Even seasoned professionals with years of experience testing portable appliances are liable to make the occasional PAT testing mistake. Using Martindale’s guide to Basic PAT Testing Mistakes, we’ve compiled a list of nine common PAT testing mistakes to avoid.[1]

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Mistake 1: Incorrect Test Order

When checking Class I appliances, you must prove that the conductive earth path is good before running an insulation test. If you do not do this first, then you cannot rely on the insulation test result.

Mistake 2: Forgetting to Switch the Appliance On

In order to get a reliable insulation test result, you must switch on the appliance-under-test. Insulation tests work by detecting, via a probe or earth wire, whether voltage is escaping the appliance’s housing. During the test, everything in the appliance should be at 500V. However, if the appliance isn’t switched on then the voltage cannot pass through live wires. This could result in an incorrect pass of a dangerous appliance. For example, if a live wire within an appliance is broken and touching the outer casing you would not be able to detect voltage escaping through this wire without switching on the appliance.

Mistake 3: Not Checking that the Fuse is Conducting

Forgetting to switch the appliance on also means you will be unable to tell whether the fuse is functioning correctly. You do not need to perform a separate fuse test to check that it is conducting; an operation test will confirm that the appliance is both on and the fuse is working.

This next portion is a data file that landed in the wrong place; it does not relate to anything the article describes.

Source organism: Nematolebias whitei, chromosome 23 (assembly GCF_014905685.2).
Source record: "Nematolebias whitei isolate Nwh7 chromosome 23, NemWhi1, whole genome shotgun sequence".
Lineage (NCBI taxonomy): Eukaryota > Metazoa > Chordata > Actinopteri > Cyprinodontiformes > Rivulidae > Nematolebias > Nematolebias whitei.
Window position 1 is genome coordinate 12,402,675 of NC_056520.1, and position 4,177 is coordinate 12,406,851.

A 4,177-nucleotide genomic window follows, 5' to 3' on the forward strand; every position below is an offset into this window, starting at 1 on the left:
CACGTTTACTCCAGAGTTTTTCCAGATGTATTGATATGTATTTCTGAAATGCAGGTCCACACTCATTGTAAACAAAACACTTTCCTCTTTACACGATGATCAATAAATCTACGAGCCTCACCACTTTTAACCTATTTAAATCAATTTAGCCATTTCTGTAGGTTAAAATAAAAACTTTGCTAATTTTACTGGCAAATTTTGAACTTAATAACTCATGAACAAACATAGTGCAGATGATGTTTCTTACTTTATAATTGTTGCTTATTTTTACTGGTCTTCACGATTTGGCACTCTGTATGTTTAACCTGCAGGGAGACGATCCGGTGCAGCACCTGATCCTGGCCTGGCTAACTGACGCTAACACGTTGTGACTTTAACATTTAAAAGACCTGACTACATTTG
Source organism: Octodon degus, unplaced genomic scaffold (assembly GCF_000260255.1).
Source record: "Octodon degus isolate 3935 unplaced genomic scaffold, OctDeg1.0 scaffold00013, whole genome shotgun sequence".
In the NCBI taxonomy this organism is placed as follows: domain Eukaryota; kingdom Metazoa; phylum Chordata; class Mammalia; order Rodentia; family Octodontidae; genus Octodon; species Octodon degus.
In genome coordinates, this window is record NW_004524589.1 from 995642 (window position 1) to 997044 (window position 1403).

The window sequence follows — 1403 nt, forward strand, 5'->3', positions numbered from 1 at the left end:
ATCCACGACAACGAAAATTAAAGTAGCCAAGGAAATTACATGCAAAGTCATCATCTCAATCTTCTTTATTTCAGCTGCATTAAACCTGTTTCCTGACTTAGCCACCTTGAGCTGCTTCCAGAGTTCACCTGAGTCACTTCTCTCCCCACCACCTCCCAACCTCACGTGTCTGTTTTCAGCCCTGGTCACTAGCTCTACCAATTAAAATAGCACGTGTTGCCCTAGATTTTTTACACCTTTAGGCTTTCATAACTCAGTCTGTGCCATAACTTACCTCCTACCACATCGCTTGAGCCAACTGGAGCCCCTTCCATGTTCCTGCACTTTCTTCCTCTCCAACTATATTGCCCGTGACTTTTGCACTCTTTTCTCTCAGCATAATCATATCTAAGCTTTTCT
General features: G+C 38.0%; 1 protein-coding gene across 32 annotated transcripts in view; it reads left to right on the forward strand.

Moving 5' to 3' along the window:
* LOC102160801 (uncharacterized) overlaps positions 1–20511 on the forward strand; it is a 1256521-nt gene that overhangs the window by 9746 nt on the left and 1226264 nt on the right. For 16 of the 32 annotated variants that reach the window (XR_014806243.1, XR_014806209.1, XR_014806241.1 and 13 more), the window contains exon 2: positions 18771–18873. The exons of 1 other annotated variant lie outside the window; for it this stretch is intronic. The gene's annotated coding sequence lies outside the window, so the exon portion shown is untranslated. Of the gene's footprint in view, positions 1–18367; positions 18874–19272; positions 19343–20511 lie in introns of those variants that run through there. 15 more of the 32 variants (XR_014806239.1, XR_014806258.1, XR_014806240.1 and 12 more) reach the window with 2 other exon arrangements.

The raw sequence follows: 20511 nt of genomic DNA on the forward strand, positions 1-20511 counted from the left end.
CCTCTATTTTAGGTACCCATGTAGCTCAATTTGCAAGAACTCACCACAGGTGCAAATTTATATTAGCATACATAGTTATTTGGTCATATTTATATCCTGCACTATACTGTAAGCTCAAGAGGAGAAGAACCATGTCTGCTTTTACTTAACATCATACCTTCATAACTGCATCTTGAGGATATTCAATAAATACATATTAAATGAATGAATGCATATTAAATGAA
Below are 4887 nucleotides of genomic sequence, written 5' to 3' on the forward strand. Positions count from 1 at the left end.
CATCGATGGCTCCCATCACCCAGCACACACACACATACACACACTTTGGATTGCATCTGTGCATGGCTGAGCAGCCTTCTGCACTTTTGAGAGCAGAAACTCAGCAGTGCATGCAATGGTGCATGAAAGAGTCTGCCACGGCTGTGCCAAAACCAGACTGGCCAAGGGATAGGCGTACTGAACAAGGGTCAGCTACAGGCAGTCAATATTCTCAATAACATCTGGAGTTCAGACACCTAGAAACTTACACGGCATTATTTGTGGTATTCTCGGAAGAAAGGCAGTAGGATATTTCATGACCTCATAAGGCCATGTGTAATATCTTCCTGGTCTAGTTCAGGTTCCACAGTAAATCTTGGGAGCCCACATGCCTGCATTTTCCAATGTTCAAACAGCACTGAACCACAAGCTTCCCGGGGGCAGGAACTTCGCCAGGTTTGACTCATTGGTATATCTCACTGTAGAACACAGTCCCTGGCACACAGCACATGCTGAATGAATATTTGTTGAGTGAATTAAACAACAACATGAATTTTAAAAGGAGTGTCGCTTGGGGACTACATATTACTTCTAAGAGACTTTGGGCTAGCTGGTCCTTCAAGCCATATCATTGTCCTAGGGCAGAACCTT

Mistake 4: Touching Appliances

Holding an appliance during insulation testing to improve probe contact is a bad habit to get into. This is because, whilst most appliances pass insulation tests, you will eventually encounter one that fails and, if you’re holding the appliance, you’ll receive a 500V shock.

Mistake 5: Only Doing 1 Earth Bond Test

Many early downloading PAT testers offered standard testing sequences with only one earth test. Due to this, even experienced professionals fall into the trap of only conducting one earth test. If an appliance has multiple, apparently isolated outer parts with separate earth paths, each one must be earth bond tested.

Mistake 6: Taking the Incorrect Earth Reading

If, as mentioned above, the appliance does have multiple, apparently isolated outer parts with separate earth paths and, therefore, requires multiple earth bond tests, don’t take the average reading. The only result that counts is the worst one.

Mistake 7: Only Doing 1 Insulation Test

As with earth bond testing, many early downloading PAT testers offered standard test sequences with only one insulation test and, for this reason, many professionals continue to perform this test just once. However, there are many areas on appliances where insulation may degrade; for instance, insulation may break down around the chuck, ventilation slots, trigger, assembly screws, and speed control of a power tool. To address this, Martindale recommends doing a second insulation test in which you wrap the appliance in kitchen foil and test the foil.

Mistake 8: Not Doing an Operation Test

Some entry-level PAT testers are unable to power up appliances/perform an operation test. In this situation, to make sure the appliance works correctly you should plug it into a socket (after PAT testing) and power it on.

Mistake 9: Testing Earth Bond on Class II Appliances

Martindale found that this was the most common problem reported to their technical helpline. Attempting to test the earth bond in a Class II appliance is guaranteed to result in failure because Class II appliances don’t have an earth.

Further Information

For more help and advice regarding PAT testing, our PAT courses, and/or our extensive range of PAT testers and PAT testing Kits, including models by Martindale, please contact our team on 01642 931 329 or via our online form.

To read Martindale’s guide to Basic PAT Testing Mistakes, please click here.

[1] Information for this blog was gathered using the following source: